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We were in the same boat.  Our experts (including a former NASA
administrator) all liked our solution and said that it was clear that the
kids had really researched and understood the problem.  The judges rated
everything... quality of research, knowledge of the problem, and innovation
in the "developing" column.  The comments on the rubric clearly indicate
that the judges didn't understand the problem, nor did they understand the
solution that the team presented.  I have judged for the project in prior
years... I get it.  It's not easy.  That said, it's hard to explain the
disconnect to the kids.

-Frank



On Sat, Nov 17, 2018 at 8:07 PM Sreeni Konanki <[log in to unmask]> wrote:

>
> My point here is not to blame judges, but asking the judges to be
> judicious about their skills and what they can judge and what they cannot
> when given a judging event which they don't have a clue about. Yes we did
> get a rookie judge team which had no clue about. Misjudging can disappoint
> any team that gets affected.
> Request to the organizers while assigning events (Project/robot/core
> values) to the judge volunteers, to atleast put one experienced with a
> rookie and not both rookies. I could see our judges during the event and
> their face clearly tells they had no clue. Kids presented their project and
> solution to experts and they all got appreciation.
> While I understand judges are volunteers and humans, sometimes having
> inexperienced judges and no knowledge on the topic can be really hurting.
> Its not sour grapes (we have been to states and won awards earlier, so
> winning an award is not a point at all). Point here is the feedback given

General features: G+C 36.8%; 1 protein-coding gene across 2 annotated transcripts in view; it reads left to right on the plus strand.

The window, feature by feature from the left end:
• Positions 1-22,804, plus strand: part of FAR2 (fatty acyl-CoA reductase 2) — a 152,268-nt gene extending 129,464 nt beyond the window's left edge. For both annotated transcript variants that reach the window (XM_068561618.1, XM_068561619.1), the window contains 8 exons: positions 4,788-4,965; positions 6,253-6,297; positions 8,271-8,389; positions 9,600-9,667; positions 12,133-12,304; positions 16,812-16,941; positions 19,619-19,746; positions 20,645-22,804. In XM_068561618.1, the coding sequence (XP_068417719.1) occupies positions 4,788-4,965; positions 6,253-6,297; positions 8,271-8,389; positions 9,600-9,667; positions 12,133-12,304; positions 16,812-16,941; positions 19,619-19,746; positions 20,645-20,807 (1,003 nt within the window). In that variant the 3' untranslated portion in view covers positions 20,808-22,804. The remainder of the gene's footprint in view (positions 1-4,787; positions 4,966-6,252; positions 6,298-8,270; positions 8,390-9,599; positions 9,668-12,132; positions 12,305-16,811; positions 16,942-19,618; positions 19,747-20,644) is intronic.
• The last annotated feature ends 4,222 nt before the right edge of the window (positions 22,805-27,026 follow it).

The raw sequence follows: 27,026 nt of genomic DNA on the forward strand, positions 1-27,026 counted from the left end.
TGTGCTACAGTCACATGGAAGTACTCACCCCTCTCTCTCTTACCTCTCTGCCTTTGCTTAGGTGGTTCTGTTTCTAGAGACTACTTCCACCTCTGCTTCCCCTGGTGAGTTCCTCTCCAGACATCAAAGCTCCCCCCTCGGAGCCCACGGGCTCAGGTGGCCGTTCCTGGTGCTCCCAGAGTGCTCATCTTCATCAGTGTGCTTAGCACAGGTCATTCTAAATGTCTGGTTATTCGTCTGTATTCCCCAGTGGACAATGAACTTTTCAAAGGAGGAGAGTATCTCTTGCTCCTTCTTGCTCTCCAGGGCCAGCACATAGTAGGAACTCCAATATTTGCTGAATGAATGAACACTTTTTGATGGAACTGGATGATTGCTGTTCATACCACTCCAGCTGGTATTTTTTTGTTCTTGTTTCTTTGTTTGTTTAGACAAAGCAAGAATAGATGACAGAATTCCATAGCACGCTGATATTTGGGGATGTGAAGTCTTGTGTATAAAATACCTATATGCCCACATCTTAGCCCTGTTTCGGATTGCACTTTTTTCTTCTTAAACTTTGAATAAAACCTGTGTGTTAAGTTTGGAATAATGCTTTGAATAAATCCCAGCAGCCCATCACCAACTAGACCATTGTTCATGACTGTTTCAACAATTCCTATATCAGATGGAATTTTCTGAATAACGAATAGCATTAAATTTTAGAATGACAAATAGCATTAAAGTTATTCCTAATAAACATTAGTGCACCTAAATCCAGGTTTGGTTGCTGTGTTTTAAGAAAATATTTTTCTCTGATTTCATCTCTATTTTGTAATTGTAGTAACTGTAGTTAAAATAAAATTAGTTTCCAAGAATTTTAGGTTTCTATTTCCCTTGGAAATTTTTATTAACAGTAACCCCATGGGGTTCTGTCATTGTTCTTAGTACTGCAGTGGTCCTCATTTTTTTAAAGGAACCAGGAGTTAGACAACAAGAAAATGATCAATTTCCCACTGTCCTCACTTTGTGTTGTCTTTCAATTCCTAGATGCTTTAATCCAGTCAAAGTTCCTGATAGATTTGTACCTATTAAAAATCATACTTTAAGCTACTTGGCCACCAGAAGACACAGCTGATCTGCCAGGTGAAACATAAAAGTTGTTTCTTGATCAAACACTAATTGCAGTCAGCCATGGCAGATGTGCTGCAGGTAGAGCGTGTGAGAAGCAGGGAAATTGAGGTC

> shows that the judges were not paying attention to the presentation at all
> (which I noticed during their questions, as they were asking questions that
> were already clearly explained and also given a handout the bio's of the
> experts they showed their solution).
>
> It was clearly visible from the feedback that our team were not judged
> correctly (even judging correctly may not have changed the outcome) and
> kids were completely let down after they saw the feedback from the judges
> for the project. They have done a lot of research and the subject on the
> space radiation is huge, One comment was that the solution was not
> original, explains it all they didn't have a clue what the solution was.
>
> So long mail is not to change the outcome of the event. But, an effort for
> other teams not to get affected by misjudging and inexperience. This is not
> to hurt feelings of volunteers who are doing excellent job, but suggestion
> to make things better.
>
> Thanks,
> Sreeni Konanki
> Team Geminids - 23731
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